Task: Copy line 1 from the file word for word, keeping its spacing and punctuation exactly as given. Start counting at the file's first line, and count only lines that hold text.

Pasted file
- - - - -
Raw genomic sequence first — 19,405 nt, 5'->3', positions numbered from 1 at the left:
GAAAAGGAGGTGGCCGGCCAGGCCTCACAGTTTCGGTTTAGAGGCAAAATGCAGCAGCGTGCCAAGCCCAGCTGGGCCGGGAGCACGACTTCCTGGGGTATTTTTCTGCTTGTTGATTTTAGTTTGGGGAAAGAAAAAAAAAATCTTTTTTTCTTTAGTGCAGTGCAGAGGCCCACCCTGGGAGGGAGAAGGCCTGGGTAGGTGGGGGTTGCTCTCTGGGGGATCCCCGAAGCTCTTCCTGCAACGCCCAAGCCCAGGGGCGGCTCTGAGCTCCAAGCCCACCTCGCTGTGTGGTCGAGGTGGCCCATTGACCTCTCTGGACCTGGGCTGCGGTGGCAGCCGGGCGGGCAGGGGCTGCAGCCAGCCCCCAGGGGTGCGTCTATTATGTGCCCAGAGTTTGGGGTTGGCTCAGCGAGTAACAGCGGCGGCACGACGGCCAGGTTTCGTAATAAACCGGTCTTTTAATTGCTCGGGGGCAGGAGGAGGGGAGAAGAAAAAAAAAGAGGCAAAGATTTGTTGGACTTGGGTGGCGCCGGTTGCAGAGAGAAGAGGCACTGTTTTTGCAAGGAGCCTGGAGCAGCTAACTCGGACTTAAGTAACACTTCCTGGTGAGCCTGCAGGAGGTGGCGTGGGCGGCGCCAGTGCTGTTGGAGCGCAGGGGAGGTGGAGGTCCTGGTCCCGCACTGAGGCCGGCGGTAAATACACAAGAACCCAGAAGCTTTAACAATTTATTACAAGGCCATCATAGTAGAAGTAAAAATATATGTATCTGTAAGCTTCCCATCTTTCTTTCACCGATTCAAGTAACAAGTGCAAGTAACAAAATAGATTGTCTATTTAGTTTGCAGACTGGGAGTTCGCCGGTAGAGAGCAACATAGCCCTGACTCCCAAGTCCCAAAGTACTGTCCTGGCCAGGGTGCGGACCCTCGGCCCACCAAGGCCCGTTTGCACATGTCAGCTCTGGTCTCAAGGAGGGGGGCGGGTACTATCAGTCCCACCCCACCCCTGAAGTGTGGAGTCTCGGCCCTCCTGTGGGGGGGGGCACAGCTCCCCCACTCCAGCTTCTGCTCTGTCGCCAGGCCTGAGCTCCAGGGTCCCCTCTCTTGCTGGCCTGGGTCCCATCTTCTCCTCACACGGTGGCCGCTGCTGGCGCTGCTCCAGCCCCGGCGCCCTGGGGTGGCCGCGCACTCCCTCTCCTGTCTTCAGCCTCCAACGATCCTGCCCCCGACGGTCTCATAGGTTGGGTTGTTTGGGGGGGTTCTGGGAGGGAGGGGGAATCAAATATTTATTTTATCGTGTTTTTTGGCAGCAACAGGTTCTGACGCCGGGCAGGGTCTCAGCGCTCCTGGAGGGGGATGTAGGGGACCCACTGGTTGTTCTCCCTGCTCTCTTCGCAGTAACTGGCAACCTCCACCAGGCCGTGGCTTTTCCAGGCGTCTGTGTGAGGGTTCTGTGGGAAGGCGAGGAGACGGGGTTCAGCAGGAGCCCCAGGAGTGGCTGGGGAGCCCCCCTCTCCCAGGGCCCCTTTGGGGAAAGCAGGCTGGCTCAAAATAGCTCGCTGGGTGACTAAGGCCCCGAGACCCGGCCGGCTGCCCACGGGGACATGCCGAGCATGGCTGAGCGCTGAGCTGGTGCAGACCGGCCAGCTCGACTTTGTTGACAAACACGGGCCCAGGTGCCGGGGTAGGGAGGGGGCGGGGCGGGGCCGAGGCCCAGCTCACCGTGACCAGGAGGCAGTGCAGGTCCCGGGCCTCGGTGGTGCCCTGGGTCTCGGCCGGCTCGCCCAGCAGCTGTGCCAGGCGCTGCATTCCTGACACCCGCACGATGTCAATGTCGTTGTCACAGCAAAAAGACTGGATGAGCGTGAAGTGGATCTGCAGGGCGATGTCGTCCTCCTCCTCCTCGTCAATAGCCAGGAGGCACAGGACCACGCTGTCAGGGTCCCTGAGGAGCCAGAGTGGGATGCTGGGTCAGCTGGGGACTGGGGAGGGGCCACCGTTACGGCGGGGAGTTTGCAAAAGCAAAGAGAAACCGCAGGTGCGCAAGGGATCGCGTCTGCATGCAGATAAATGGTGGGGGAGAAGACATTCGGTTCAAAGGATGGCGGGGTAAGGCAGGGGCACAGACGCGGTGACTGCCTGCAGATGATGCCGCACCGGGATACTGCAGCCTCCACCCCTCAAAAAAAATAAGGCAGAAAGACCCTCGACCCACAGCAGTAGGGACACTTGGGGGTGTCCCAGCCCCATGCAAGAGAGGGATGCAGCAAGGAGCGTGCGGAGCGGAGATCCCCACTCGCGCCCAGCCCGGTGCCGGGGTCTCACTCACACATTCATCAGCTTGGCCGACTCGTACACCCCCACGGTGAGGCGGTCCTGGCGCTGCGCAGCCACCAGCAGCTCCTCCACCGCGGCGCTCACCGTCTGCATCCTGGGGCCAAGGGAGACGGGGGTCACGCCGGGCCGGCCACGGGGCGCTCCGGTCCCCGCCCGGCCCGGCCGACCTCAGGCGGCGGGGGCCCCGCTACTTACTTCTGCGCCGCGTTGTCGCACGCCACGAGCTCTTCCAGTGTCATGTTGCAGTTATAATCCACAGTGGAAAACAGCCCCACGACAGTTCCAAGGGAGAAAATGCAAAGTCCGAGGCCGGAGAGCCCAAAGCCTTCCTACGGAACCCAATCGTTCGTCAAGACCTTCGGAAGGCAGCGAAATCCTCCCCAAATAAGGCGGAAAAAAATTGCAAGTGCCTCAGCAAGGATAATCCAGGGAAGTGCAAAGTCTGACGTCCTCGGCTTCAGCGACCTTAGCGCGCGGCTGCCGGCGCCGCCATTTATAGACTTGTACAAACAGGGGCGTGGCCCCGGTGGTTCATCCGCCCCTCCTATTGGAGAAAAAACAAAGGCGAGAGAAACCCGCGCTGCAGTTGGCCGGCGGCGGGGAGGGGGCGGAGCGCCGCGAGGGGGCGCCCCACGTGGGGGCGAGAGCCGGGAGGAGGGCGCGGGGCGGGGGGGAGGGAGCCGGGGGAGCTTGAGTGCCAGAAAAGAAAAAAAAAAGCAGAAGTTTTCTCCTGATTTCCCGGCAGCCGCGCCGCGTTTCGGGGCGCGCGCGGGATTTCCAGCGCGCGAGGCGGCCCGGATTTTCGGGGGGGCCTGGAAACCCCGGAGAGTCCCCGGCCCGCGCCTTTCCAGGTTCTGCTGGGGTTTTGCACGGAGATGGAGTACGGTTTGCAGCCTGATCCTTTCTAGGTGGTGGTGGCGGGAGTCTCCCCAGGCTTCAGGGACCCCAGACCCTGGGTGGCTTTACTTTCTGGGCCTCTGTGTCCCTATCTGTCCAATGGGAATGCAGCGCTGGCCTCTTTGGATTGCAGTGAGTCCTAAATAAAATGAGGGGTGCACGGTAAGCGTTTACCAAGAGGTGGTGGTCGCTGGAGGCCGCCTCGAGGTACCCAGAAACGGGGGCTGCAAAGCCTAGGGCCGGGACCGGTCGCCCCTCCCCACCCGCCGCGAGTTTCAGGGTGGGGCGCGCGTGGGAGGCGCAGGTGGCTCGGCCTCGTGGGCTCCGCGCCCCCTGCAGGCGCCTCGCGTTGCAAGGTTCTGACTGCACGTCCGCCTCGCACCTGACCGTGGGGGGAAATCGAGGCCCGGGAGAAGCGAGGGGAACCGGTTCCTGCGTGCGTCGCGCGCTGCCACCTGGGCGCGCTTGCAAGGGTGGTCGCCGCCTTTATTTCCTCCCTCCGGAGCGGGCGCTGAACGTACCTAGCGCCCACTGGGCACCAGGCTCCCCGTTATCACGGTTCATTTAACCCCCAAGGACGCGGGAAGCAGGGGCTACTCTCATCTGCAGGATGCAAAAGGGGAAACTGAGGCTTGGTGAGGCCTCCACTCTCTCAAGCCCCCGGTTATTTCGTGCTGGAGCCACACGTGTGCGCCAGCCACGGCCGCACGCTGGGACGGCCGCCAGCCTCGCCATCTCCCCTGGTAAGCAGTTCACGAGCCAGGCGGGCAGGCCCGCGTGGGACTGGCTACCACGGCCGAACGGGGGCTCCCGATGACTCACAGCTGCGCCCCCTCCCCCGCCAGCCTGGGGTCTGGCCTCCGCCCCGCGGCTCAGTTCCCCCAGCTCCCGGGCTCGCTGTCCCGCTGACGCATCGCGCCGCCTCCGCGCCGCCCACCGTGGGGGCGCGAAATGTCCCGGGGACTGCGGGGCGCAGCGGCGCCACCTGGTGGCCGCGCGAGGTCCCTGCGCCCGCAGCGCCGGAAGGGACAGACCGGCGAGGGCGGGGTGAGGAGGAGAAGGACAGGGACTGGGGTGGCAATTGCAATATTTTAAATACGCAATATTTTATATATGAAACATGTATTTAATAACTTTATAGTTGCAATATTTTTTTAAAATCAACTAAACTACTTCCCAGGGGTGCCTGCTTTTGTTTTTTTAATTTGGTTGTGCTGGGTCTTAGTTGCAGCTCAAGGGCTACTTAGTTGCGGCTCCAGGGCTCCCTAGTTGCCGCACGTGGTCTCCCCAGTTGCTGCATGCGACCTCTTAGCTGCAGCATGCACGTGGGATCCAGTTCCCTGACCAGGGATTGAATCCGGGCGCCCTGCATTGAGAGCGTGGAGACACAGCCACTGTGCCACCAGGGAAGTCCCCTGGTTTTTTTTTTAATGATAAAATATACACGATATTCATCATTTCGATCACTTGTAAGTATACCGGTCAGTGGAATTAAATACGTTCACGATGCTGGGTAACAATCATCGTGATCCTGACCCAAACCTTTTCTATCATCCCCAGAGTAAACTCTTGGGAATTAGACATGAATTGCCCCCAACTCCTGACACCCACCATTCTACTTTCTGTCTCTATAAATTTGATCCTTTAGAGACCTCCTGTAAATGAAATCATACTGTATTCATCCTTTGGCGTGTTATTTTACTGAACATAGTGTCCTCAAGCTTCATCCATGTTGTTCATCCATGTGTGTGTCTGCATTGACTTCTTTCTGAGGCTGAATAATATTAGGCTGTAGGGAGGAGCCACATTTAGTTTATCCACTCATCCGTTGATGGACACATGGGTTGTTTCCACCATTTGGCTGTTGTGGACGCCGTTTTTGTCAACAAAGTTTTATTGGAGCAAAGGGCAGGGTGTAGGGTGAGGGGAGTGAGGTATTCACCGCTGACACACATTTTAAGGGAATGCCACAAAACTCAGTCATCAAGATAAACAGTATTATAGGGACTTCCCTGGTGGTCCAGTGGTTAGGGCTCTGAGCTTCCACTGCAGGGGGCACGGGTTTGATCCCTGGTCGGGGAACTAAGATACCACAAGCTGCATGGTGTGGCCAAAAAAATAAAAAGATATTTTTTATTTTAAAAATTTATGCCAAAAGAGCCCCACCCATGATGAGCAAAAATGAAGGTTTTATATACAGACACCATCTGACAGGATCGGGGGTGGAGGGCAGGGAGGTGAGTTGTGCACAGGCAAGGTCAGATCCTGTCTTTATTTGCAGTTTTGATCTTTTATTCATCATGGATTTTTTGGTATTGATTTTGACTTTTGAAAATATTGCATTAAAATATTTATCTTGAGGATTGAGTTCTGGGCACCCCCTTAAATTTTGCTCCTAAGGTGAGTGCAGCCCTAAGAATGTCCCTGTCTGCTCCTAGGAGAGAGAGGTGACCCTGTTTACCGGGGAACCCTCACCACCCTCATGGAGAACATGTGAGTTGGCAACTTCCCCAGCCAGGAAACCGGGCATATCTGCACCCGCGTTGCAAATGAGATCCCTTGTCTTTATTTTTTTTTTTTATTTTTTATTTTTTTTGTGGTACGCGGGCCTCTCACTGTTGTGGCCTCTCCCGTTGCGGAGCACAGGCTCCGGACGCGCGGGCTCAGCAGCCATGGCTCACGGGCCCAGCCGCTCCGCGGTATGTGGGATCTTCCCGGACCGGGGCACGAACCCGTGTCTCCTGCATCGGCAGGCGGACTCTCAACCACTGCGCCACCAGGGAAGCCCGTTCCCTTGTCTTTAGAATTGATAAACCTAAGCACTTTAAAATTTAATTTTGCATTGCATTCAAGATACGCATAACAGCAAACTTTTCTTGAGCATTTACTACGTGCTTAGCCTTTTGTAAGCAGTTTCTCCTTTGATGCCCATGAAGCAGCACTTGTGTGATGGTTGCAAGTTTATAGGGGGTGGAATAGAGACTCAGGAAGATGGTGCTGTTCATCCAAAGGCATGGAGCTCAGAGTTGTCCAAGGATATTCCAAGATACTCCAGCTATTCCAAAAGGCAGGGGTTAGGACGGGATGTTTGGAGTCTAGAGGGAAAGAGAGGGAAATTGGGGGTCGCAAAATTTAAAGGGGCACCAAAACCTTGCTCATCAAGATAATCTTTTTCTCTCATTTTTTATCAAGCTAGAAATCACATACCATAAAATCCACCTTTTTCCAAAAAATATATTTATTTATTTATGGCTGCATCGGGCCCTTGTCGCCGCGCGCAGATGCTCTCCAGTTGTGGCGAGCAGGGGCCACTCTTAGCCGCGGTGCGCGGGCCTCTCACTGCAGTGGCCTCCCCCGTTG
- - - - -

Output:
Raw genomic sequence first — 19,405 nt, 5'->3', positions numbered from 1 at the left: